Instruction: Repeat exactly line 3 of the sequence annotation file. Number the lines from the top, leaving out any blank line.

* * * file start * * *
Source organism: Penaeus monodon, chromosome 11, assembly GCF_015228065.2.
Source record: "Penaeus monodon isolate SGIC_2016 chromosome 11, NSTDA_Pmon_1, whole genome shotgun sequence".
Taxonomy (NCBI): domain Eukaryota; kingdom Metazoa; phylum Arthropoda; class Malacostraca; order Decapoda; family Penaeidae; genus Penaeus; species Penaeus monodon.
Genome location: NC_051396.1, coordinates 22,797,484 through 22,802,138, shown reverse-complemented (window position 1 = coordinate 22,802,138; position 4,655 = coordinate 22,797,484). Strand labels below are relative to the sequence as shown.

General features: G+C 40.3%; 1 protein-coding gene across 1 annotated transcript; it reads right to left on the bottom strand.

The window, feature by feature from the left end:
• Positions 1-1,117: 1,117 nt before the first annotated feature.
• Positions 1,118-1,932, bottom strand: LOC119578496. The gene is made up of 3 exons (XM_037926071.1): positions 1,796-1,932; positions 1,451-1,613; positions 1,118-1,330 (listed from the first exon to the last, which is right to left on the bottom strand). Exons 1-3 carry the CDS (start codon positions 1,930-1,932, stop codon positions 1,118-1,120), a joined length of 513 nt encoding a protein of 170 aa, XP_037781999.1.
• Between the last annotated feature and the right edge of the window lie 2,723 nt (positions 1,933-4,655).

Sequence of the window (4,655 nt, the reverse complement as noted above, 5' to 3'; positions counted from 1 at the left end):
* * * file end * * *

Taxonomy (NCBI): domain Eukaryota; kingdom Metazoa; phylum Arthropoda; class Malacostraca; order Decapoda; family Penaeidae; genus Penaeus; species Penaeus monodon.